Of course, if you\’re really really thrifty, there are other options for the aspiring French Smart driver. I didn\’t get the details, but supposedly there are fleets of Smarts owned by ad agencies in Paris. You can, if you aren\’t very picky about things like color and graphics, get a Smart for FREE if you live in Paris – but as the man said some restrictions apply.

In this case, you get a Smart that is covered in some sort of loud graphics or advertising package. There seems to be no one product they\’re pushing. I saw Smarts advertising headache pills and paint stores and video games … it all seemed to be random.

From what I heard, the prospective owner looking for a free Smart has no choice in the matter, and the graphics you get splattered all over your car is completely random. Relatives of the friends we were staying with France went to check the deal out for their son (the son having a new driver\’s license burning in his hip pocket). Supposedly, they guy at the ad agency/Smart dealership said, \’Yeah. The next one up for grabs is that one right over there.\’

They turned and looked and saw a bright pink Smart car emblazoned with the logos of Frances best selling tampon.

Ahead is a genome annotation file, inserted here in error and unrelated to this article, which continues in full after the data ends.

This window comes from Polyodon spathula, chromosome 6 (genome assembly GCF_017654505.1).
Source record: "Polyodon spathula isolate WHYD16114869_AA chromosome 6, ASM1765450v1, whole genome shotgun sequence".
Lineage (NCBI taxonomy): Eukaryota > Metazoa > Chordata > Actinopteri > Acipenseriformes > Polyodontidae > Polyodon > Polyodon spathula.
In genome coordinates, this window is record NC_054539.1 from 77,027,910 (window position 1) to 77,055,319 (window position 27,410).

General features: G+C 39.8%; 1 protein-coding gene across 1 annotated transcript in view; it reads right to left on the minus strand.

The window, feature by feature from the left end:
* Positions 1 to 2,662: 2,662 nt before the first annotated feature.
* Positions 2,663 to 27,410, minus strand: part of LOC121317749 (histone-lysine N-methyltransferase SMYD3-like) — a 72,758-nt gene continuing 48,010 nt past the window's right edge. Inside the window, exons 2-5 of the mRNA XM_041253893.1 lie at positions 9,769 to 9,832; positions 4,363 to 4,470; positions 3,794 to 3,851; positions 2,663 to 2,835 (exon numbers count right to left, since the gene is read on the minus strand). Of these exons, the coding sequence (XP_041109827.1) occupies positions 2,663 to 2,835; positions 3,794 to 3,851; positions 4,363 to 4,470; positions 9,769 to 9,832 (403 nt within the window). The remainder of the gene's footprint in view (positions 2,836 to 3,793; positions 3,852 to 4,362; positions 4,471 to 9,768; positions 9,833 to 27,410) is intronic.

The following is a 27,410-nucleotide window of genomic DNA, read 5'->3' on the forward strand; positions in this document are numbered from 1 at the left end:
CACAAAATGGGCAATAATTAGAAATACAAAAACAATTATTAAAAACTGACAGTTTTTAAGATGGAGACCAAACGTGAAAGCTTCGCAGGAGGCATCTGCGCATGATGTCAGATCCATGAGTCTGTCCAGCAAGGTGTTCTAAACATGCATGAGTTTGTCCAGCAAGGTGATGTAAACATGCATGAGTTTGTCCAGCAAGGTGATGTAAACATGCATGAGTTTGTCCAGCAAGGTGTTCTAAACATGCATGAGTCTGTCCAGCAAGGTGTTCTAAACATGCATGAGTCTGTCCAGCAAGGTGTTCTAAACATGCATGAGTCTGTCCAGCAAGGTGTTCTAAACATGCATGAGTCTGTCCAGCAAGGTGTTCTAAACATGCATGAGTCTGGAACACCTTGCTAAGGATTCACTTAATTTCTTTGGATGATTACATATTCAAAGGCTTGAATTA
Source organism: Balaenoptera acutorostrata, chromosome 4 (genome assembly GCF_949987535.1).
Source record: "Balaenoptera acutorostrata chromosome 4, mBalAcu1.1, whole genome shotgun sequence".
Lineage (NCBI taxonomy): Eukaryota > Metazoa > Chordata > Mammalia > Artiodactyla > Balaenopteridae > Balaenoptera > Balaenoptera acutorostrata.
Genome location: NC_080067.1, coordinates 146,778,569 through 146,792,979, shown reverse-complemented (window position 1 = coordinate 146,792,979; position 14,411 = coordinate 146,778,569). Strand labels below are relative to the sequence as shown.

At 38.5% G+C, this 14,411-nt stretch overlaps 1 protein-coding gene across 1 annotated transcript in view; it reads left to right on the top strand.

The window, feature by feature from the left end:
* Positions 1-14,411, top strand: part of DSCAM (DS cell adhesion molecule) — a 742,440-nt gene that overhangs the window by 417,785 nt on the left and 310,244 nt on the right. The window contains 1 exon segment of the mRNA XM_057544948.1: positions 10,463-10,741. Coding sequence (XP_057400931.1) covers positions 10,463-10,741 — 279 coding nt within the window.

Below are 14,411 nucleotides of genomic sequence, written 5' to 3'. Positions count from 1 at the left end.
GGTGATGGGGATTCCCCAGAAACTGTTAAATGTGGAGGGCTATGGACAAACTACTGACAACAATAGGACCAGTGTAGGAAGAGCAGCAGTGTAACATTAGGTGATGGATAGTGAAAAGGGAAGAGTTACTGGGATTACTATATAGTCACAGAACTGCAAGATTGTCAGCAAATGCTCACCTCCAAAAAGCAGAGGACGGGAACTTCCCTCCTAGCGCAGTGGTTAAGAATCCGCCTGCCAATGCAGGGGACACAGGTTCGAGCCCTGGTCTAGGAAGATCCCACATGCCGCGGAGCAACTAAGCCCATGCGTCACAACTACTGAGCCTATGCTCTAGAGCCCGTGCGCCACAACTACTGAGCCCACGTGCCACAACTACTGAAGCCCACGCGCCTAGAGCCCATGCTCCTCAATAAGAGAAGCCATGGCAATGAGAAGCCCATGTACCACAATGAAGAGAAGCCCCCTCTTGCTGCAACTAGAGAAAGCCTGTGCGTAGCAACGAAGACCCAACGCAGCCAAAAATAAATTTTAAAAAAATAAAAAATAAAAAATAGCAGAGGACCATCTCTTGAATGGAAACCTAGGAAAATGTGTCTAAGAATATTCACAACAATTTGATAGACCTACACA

The kid, although folded in half with desire for teen mobility, had his limits and nixed the deal.

About The Author

Tony Borroz grew up in a sportscar oriented family, but sadly, it was British cars. His knuckles still show the marks of slipped Whitworth sockets, strains to reach rear upper shock bushings on Triumphs and slight burn marks from dealing with Lucas Electric "systems". He has written for a variety of car magazines and websites, Automoblog chief among them, as well as working on very popular driving games as a content expert. He has also worked for aerospace companies, software giants and as a movie stuntman. He currently lives in a secure, undisclosed location in the American southwestern desert.